One of the effects of the ongoing Murdoch saga is that it has shone a searchlight on the interrelationship between the press, politicians and the police. It is interesting to note that two senior police officers have resigned; one reason for both resignations is that each accepted hospitality from senior Murdoch executives. Despite their resignation neither believe that they have done wrong. Each also pointed the finger at politicians, saying that the Prime Minister had employed the ex-editor of News of the World, and both had also entertained senior Murdoch executives. This and all the Murdoch saga has got me thinking of what is acceptable behaviour and what is not, which led me to think generally about the issue of political corruption.

In the absence of action by the relevant authorities, my conclusion  is that it is voters at an election who make the ultimate judgment of what is or is not acceptable. Much of the establishment is often too engaged in the process to see clearly, or it is frozen, by circumstances and connections, into inaction. It is voters, at an election, who can make a value judgment, thereby deciding whether any particular behaviour is acceptable or not. That decision, in turn, is a measure of the morals and values of the society in question. Voters can only act, if there is an understanding of what corruption is. They also need to be possessed of relevant information upon which they can make a judgment. First that information has to find its way into the public domain.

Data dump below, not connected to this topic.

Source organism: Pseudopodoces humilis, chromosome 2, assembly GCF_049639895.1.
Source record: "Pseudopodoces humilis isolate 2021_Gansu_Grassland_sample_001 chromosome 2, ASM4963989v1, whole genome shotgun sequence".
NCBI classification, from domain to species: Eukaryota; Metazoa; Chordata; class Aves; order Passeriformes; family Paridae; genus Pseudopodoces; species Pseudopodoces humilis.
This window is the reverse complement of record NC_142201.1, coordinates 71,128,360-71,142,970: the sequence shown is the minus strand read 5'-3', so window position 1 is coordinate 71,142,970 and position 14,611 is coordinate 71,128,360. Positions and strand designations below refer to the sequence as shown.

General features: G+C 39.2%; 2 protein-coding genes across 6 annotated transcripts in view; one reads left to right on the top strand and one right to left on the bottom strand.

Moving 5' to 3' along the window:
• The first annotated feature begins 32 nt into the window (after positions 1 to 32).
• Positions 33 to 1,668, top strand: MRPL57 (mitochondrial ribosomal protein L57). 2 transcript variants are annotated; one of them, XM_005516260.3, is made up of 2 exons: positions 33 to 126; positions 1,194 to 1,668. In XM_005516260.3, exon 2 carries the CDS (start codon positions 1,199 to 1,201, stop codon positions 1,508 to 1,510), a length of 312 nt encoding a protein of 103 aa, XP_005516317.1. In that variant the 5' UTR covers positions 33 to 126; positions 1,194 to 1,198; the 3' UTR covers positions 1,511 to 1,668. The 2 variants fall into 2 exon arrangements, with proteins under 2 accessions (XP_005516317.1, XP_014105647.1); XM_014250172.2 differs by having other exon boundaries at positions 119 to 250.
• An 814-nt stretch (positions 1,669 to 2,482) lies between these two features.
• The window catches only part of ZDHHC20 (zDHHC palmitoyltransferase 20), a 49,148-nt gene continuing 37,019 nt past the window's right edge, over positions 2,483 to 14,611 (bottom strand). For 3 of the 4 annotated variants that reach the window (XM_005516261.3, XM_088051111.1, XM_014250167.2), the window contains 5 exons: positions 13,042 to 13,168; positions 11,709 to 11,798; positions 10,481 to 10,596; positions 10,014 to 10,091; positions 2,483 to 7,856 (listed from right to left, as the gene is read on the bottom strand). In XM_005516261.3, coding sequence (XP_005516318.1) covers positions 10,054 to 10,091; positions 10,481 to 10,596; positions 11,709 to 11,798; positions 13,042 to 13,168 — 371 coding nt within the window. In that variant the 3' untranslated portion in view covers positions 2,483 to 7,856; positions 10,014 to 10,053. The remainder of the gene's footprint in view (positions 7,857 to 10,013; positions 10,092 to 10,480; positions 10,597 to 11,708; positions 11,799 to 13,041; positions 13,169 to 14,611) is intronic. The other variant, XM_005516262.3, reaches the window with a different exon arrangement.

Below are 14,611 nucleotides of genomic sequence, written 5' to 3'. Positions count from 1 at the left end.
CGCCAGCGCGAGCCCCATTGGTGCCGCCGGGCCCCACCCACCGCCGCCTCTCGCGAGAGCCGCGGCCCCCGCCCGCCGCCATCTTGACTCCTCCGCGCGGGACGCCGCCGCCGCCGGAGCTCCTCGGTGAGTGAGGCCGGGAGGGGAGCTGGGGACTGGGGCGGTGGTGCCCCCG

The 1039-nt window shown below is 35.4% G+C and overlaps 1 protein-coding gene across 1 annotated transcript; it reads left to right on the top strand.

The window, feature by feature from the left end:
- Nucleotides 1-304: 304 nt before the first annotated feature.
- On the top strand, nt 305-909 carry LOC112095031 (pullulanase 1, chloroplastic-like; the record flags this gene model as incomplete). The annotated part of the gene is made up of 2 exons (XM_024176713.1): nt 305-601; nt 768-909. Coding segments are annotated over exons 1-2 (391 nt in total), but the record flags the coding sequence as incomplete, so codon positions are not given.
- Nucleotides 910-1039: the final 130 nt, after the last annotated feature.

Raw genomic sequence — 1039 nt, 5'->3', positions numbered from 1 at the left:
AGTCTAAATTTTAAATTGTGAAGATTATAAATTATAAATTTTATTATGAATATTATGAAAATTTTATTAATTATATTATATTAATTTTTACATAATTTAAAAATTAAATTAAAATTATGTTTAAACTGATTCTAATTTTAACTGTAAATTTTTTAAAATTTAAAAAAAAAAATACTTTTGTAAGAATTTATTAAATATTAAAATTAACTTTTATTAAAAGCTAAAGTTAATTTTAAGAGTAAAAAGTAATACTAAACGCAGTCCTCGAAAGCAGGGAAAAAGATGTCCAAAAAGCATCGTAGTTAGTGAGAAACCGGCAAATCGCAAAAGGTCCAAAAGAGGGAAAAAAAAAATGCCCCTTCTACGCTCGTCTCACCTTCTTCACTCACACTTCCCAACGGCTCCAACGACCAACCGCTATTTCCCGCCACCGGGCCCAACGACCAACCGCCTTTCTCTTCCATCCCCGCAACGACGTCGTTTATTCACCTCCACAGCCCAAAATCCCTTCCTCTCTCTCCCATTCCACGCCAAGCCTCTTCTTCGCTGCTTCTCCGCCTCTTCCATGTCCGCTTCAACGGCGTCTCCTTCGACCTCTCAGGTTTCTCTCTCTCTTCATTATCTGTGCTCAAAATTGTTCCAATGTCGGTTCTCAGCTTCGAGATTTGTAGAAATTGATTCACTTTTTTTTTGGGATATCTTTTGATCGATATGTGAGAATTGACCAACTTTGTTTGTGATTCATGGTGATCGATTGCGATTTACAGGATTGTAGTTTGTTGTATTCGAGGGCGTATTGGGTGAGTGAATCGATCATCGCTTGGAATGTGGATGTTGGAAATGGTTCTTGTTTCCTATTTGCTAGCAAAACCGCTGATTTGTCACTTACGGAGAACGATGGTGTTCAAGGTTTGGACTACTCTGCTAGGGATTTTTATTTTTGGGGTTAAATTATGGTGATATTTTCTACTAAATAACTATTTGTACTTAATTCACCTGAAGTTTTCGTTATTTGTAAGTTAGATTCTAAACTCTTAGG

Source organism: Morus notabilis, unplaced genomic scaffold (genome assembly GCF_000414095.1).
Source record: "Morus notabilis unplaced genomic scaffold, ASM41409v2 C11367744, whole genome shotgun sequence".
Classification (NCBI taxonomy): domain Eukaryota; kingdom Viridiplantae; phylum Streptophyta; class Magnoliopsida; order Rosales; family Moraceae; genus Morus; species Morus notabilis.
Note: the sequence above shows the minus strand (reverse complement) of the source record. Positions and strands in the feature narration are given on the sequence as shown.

It is interesting to note that corruption can fester in a society that lacks information, as this lack creates a fertile environment for it. In the News of the World saga it was the breaking of the story about payments to the police in return for for private information, specifically information about the investigation into the murder of Milly Dowler, that created the public backlash that has led to the ongoing repercussions. It was only this extreme (and extremely disagreeable) case that caught the imagination and enraged public opinion sufficiently to cause the resultant scandal. Previously, whilst it only affected famous individuals, the scandal bumbled along. It is important to take heed because this incident shows that, without constant trasparency, complacency creeps in. It then takes an extreme set of circumstance to result in any remedial action.

Facilitation of information reaching the public  is where the law can play a part. The law should clearly define what political corruption is; expressed in its simplest terms it is "... the use of legislative powers by government officials for illegitimate private gain". Laws should provide the wherewithal by which information can find its way into the public domain. There must also be a free and investigative press (sorely missing in Gibraltar) prepared to uncover and report information on which the public can base its views. Appropriate laws exist in the UK, as will be explained below. One aspect that went wrong in the UK (but is now being addressed) was the involvement of the press in the acts that have now led to arrests on suspicion of criminal behaviour. The other, which is connected to  the regulation of press behaviour,  is the involvement of the police itself in receiving payments from the press.